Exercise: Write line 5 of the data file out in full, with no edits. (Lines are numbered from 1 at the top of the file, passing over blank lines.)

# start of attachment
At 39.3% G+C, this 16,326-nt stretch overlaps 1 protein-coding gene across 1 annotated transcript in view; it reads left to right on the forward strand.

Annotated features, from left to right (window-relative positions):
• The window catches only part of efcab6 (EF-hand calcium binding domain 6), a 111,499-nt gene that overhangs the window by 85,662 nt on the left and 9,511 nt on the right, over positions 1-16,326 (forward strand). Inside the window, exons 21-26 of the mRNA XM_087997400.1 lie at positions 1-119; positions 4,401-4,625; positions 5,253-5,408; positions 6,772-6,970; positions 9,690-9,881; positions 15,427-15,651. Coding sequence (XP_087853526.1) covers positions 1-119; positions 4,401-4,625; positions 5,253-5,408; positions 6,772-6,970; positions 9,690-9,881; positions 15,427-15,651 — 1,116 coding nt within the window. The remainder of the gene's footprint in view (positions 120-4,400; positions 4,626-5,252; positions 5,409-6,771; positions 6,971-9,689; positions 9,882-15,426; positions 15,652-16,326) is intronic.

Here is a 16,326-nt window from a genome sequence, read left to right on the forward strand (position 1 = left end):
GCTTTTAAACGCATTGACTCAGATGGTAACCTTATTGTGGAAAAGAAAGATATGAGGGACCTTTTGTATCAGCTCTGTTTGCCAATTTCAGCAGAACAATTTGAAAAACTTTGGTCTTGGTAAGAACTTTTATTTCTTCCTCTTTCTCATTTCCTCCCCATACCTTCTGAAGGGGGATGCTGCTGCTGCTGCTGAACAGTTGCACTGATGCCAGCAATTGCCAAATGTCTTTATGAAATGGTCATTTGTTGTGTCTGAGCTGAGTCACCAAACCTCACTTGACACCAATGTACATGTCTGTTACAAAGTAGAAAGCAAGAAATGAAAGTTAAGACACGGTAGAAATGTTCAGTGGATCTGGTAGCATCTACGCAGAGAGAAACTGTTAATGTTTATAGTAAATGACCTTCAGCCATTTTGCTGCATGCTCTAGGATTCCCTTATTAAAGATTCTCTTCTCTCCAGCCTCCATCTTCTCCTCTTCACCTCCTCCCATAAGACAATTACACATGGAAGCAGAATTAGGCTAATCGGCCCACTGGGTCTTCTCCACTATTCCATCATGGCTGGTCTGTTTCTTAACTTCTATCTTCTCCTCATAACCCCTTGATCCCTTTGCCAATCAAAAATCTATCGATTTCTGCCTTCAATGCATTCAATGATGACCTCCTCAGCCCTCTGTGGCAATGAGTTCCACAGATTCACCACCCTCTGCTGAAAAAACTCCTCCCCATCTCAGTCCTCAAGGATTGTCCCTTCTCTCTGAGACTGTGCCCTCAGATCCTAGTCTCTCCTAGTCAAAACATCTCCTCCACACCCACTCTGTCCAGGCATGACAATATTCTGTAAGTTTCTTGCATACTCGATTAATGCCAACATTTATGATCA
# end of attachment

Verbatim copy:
GCTTTTAAACGCATTGACTCAGATGGTAACCTTATTGTGGAAAAGAAAGATATGAGGGACCTTTTGTATCAGCTCTGTTTGCCAATTTCAGCAGAACAATTTGAAAAACTTTGGTCTTGGTAAGAACTTTTATTTCTTCCTCTTTCTCATTTCCTCCCCATACCTTCTGAAGGGGGATGCTGCTGCTGCTGCTGAACAGTTGCACTGATGCCAGCAATTGCCAAATGTCTTTATGAAATGGTCATTTGTTGTGTCTGAGCTGAGTCACCAAACCTCACTTGACACCAATGTACATGTCTGTTACAAAGTAGAAAGCAAGAAATGAAAGTTAAGACACGGTAGAAATGTTCAGTGGATCTGGTAGCATCTACGCAGAGAGAAACTGTTAATGTTTATAGTAAATGACCTTCAGCCATTTTGCTGCATGCTCTAGGATTCCCTTATTAAAGATTCTCTTCTCTCCAGCCTCCATCTTCTCCTCTTCACCTCCTCCCATAAGACAATTACACATGGAAGCAGAATTAGGCTAATCGGCCCACTGGGTCTTCTCCACTATTCCATCATGGCTGGTCTGTTTCTTAACTTCTATCTTCTCCTCATAACCCCTTGATCCCTTTGCCAATCAAAAATCTATCGATTTCTGCCTTCAATGCATTCAATGATGACCTCCTCAGCCCTCTGTGGCAATGAGTTCCACAGATTCACCACCCTCTGCTGAAAAAACTCCTCCCCATCTCAGTCCTCAAGGATTGTCCCTTCTCTCTGAGACTGTGCCCTCAGATCCTAGTCTCTCCTAGTCAAAACATCTCCTCCACACCCACTCTGTCCAGGCATGACAATATTCTGTAAGTTTCTTGCATACTCGATTAATGCCAACATTTATGATCA